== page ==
Although the common law right of access is not absolute, the Ninth Circuit “start[s] with a strong presumption in favor of access to court records.” Foltz v. State Farm Mut. Auto. Ins. Co. ., 331 F.3d 1122, 1135 (9th Cir.2003). “A party seeking to seal judicial records can overcome the strong presumption of access by providing ‘sufficiently compelling reasons' that override the public policies favoring disclosure.” In re Midland, 686 F.3d at 1119 (quoting Foltz, 331 F.3d at 1135). “That is, the party must articulate compelling reasons supported by specific factual findings that outweigh the general history of access and the public policies favoring disclosure, such as the public interest in understanding the judicial process.” Kamakana, 447 F.3d at 1178–79 (alterations omitted) (internal quotation marks omitted). When ruling on a motion to seal court records, a “court must conscientiously balance the competing interests of the public and the party who seeks to keep certain judicial records secret.” Id . at 1179.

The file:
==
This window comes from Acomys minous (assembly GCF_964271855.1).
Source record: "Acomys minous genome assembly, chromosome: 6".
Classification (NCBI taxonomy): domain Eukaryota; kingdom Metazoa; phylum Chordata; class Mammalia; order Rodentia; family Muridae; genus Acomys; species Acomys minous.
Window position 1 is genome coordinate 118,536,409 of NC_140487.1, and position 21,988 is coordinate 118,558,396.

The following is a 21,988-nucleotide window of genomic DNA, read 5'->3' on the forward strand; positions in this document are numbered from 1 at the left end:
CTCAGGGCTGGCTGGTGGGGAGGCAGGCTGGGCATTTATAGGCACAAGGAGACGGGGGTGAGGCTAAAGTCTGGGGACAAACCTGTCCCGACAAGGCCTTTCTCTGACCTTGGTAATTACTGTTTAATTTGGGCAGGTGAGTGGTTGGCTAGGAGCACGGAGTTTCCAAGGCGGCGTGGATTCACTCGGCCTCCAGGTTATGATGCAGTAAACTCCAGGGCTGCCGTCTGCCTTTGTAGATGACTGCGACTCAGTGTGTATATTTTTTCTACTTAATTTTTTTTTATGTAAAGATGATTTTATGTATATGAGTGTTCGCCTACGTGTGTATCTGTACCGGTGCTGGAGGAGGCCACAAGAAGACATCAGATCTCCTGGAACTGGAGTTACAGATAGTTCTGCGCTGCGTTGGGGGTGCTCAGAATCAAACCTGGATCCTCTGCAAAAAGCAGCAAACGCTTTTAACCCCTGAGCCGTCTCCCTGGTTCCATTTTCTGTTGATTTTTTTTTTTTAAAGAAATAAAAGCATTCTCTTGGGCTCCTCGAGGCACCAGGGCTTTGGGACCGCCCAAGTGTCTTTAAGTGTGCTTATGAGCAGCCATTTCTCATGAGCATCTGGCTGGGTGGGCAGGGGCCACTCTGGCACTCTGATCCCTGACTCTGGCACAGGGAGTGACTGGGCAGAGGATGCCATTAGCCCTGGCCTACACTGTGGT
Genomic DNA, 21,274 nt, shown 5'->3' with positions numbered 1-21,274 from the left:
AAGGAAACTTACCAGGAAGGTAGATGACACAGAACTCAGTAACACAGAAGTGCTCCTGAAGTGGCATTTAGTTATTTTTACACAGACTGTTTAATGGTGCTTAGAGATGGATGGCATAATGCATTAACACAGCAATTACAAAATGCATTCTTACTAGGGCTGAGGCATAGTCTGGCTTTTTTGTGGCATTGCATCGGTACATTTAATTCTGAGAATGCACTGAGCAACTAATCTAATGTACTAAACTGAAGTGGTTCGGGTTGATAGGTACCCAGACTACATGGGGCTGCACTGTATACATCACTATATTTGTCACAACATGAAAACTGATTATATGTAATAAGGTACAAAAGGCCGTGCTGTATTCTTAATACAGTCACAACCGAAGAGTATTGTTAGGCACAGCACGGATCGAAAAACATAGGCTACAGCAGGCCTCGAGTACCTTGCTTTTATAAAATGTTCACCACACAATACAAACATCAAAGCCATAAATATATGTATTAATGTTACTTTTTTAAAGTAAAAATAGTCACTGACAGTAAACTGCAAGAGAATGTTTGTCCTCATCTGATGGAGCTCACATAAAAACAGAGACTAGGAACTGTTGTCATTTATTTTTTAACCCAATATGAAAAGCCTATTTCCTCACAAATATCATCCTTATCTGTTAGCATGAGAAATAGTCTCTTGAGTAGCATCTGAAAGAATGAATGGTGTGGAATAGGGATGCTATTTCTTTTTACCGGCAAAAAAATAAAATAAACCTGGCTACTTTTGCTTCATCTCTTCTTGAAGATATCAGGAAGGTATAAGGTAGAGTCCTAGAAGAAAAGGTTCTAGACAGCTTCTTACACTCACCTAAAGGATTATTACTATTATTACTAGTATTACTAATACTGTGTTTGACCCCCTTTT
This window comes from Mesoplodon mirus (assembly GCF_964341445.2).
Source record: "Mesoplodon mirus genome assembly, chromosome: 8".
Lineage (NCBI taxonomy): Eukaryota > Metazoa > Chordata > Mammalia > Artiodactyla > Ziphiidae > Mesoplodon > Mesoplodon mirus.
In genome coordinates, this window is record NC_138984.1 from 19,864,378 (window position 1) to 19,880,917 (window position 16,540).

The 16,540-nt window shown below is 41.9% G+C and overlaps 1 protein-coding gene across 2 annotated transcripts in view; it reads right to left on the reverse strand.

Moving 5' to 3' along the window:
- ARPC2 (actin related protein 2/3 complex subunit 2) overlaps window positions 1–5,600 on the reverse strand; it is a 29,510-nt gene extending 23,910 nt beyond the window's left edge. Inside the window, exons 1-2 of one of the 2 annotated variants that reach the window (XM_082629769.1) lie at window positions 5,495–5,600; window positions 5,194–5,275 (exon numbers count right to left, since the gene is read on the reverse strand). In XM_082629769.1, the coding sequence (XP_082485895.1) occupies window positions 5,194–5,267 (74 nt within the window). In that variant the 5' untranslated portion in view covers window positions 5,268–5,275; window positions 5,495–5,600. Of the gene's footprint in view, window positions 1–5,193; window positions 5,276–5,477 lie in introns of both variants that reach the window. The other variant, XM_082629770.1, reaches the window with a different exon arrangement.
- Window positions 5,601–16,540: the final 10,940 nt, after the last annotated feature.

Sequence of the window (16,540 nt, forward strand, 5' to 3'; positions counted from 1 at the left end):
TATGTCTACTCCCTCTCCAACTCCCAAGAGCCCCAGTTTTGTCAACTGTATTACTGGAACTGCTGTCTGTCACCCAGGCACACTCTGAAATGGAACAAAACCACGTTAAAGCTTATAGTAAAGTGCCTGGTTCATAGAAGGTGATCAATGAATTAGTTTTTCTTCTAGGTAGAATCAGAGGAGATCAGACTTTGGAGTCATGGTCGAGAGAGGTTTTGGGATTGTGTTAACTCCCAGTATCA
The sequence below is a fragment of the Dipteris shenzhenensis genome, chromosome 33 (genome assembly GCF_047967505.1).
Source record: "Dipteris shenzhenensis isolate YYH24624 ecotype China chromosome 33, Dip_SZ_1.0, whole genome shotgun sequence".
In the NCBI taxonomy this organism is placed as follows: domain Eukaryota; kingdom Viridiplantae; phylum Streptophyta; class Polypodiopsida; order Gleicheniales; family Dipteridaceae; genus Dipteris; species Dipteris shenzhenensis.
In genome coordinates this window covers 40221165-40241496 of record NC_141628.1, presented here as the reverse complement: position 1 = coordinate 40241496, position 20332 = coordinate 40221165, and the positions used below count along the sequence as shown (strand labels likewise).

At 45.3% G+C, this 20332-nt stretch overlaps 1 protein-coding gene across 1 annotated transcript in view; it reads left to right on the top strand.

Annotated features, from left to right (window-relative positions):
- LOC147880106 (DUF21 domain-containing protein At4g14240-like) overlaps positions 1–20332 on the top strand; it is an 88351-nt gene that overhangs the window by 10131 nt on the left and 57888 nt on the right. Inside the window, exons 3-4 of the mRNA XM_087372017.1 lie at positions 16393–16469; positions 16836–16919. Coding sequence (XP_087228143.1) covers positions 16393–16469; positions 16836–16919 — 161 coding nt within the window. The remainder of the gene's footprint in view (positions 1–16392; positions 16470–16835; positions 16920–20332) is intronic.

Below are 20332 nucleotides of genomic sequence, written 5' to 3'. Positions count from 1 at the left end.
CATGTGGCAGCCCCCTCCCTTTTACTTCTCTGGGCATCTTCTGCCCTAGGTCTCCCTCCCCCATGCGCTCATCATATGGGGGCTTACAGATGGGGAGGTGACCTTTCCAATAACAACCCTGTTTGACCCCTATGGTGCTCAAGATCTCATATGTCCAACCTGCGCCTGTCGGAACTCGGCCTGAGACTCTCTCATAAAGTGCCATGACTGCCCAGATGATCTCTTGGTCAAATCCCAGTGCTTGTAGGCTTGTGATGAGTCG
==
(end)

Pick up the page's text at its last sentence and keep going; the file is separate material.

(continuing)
One factor that weighs in favor of sealing documents is when the release of the documents will cause competitive harm to a business. For example, the Supreme Court explained in Nixon that “the common-law right of inspection has bowed before the power of a court to insure that its records” do not “serve as ․ sources of business information that might harm a litigant's competitive standing.” Nixon, 435 U.S. at 598. Relying on Nixon, the Ninth Circuit has stated that “[i] n general, ‘compelling reasons' sufficient to outweigh the public's interest in disclosure and justify sealing court records exist when such ‘court files might have become a vehicle for improper purposes,’ such as the use of records to ․ release trade secrets. ” Kamakana, 447 F.3d at 1179 (emphasis added) (quoting Nixon, 435 U.S. at 598); see also Apple Inc. v. Psystar Corp., 658 F.3d 1150, 1162 (9th Cir.2011) (“The publication of materials that could result in infringement upon trade secrets has long been considered a factor that would overcome this strong presumption.”). The Ninth Circuit has adopted the Restatement's definition of “trade secret.” Clark v. Bunker, 453 F.2d 1006, 1009 (9th Cir.1972); see also In re Elec. Arts, Inc., 298 F. App'x 568, 569–70 (9th Cir.2008) (nonprecedential). According to the Restatement, “[a] trade secret may consist of any formula, pattern, device or compilation of information which is used in one's business, and which gives him an opportunity to obtain an advantage over competitors who do not know or use it.” Restatement (First) of Torts § 757, cmt. b. Consequently, in In re Electronic Arts, for example, the Ninth Circuit held that a district court had abused its discretion in refusing to seal “pricing terms, royalty rates, and guaranteed minimum payment terms” found in a license agreement because such information “plainly falls within the definition of ‘trade secrets.’ “ 298 F. App'x at 569.